Shipping

Deliveries of jewellery will not incur any additional charges. Please contact us to discuss delivery options of Silver and Objet d’Arts. Your order will be delivered during normal business hours, once payment has been confirmed, to the billing address of the card you pay with. If you wish the item to be delivered to a different address then please be advised that for insurance purposes you will need to pay with a debit card rather than a credit card. Deliveries will require a signature on delivery. For this reason, it is not possible to deliver to a PO Box address or a hotel.

Product prices of newly manufactured items are in GBP (£) and are inclusive of sales tax. Anyone exporting goods to a non-EC country will be entitled to a refund of the sales tax.

All deliveries are made from Bentley & Skinner (Bond Street Jewellers) Limited in the United Kingdom.

Items from our site delivered outside the UK may be subject to import duties and taxes which are levied when the delivery reaches the specified destination. You will be responsible for payment of any such import duties and taxes. Please note that we have no control over these charges and cannot predict their amount. Please contact your local customs office for further information before placing your order. Please also note that you must comply with all applicable laws and regulations of the country for which the products are destined. We will not be liable for any breach by you of any such laws.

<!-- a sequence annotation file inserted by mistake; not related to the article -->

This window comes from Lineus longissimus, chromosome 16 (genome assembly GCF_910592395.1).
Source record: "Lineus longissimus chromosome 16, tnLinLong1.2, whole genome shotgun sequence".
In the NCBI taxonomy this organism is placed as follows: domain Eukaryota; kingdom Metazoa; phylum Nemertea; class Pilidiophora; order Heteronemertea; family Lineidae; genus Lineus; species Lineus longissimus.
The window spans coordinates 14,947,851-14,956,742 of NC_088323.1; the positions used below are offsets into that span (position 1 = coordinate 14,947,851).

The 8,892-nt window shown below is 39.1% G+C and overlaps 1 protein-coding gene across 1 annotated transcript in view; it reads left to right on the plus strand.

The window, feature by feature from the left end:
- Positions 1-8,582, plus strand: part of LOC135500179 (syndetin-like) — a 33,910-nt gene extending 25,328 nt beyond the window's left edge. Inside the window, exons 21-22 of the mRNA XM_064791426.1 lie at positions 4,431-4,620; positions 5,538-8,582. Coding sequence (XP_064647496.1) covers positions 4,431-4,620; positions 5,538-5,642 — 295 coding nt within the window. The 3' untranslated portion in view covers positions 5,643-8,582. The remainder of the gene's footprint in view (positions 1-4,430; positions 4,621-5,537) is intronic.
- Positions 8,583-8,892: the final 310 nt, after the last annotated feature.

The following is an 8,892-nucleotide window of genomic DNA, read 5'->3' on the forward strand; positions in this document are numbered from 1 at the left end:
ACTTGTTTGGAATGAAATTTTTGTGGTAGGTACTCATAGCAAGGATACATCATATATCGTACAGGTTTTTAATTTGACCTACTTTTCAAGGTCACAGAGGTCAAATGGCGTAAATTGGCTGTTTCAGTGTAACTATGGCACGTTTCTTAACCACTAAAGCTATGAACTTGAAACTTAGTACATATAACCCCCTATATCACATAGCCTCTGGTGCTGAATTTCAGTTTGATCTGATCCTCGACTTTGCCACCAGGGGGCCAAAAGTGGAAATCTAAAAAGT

Cites The Convention on International Trade in Endangered Species of Wild Fauna and Flora, also known as CITES, aims to ensure that trade in specimens of wild animals and plants does not threaten the survival of endangered species in the wild by regulating and monitoring their international trade. The CITES Secretariat is administered by the United Nations Environment Programme (UNEP) and the Convention came into force in 1975. Approximately 5,000 species of animals and 28,000 species of plants (e.g. ivory and coral) are protected by CITES against over-exploitation through international trade. CITES works by subjecting international trade in specimens of selected species to certain controls. All import, export, re-export and introduction from the species covered by the Convention must be authorised through a licensing system. The rules and legislation vary from country to country.

Items of the age of more than fifty years and the value exceeding £41,018 may be regarded as having cultural and historic significance and might require an export licence. In both of these instances licences would be obtained by us at our expense but shipment may be delayed pending the receipt of the necessary authorisations from the exporting and importing countries.